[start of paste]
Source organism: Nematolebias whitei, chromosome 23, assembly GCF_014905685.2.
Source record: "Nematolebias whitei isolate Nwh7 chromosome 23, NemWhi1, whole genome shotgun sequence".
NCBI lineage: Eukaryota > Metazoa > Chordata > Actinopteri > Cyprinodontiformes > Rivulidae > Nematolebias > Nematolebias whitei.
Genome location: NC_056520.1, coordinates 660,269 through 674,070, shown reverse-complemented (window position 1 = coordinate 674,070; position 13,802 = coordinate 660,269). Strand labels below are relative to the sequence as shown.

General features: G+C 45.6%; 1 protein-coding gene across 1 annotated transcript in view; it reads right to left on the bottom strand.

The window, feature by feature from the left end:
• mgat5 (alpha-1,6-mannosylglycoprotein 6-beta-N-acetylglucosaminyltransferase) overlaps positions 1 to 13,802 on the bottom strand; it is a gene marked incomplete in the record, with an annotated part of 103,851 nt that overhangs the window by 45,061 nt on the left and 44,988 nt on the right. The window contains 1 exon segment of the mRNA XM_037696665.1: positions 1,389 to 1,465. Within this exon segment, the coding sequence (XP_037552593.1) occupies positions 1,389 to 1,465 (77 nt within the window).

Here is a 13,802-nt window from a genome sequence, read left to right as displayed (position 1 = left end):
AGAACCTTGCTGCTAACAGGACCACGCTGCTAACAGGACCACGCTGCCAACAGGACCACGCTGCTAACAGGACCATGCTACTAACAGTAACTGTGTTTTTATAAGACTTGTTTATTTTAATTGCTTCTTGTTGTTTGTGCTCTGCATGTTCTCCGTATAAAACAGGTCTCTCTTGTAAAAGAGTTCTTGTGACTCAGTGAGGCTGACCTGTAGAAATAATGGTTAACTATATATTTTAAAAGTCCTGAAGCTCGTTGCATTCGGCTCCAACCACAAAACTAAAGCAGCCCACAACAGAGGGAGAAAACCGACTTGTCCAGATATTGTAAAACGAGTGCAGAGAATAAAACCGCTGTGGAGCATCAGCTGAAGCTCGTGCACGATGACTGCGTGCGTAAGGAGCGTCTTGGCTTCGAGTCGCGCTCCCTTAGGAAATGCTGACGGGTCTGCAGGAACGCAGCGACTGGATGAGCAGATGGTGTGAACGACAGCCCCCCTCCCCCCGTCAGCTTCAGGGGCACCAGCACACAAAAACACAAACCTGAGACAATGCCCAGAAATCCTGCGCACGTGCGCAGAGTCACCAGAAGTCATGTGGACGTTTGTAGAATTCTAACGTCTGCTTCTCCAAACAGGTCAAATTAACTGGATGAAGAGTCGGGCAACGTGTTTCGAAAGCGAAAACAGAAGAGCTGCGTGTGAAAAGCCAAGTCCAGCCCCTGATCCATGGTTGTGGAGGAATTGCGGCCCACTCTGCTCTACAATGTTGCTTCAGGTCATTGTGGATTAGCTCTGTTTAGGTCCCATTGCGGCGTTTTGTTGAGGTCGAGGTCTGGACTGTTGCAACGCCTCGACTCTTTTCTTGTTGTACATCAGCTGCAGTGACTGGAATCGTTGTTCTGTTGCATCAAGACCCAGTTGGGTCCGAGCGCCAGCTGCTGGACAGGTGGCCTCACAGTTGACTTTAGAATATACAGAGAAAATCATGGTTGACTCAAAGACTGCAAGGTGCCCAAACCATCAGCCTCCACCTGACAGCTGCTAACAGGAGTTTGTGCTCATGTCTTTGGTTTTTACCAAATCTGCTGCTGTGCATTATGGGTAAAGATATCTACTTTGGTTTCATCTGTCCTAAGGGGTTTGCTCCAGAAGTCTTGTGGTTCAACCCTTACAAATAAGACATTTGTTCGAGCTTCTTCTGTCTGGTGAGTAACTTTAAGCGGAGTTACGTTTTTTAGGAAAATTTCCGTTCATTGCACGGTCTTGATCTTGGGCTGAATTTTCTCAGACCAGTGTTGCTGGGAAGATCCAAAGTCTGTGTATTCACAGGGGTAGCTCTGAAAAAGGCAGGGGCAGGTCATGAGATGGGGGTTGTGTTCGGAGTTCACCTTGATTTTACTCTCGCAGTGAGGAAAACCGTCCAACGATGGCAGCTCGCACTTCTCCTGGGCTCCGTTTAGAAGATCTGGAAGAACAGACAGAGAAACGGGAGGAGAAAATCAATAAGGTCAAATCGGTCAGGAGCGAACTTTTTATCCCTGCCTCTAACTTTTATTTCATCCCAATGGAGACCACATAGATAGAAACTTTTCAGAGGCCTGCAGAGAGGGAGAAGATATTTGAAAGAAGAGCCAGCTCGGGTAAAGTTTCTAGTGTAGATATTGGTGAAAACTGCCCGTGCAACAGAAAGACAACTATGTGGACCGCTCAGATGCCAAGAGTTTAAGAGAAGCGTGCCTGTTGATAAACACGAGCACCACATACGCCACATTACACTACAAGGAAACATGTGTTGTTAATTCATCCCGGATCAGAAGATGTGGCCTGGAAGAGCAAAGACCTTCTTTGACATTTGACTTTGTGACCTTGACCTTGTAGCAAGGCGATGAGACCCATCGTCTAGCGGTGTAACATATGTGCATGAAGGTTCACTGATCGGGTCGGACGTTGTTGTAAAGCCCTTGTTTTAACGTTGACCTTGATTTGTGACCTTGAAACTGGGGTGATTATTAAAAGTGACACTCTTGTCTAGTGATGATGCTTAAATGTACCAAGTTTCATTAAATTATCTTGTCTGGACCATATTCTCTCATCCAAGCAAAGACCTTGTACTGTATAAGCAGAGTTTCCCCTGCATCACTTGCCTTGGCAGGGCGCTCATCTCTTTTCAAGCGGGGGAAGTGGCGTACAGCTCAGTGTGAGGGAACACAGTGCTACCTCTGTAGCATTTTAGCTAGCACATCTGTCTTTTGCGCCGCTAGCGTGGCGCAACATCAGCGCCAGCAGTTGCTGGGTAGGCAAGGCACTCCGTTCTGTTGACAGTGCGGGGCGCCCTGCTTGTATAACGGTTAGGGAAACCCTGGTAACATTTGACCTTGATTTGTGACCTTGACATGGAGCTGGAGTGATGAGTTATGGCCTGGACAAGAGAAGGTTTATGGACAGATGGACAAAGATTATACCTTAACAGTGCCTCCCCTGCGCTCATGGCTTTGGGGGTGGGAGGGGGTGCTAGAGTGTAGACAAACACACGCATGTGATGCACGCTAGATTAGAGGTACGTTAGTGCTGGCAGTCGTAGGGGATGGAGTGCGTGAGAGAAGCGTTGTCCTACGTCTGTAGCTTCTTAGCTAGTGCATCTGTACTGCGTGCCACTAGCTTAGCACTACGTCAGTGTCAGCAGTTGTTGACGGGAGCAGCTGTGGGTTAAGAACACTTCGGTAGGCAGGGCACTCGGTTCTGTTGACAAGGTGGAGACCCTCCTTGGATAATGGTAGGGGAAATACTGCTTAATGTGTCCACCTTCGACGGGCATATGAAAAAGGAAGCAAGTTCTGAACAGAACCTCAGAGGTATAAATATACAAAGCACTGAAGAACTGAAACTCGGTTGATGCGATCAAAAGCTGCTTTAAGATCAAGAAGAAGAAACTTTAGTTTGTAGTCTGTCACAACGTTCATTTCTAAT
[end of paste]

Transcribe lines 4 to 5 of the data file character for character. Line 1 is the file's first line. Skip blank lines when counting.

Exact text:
Genome location: NC_056520.1, coordinates 660,269 through 674,070, shown reverse-complemented (window position 1 = coordinate 674,070; position 13,802 = coordinate 660,269). Strand labels below are relative to the sequence as shown.

General features: G+C 45.6%; 1 protein-coding gene across 1 annotated transcript in view; it reads right to left on the bottom strand.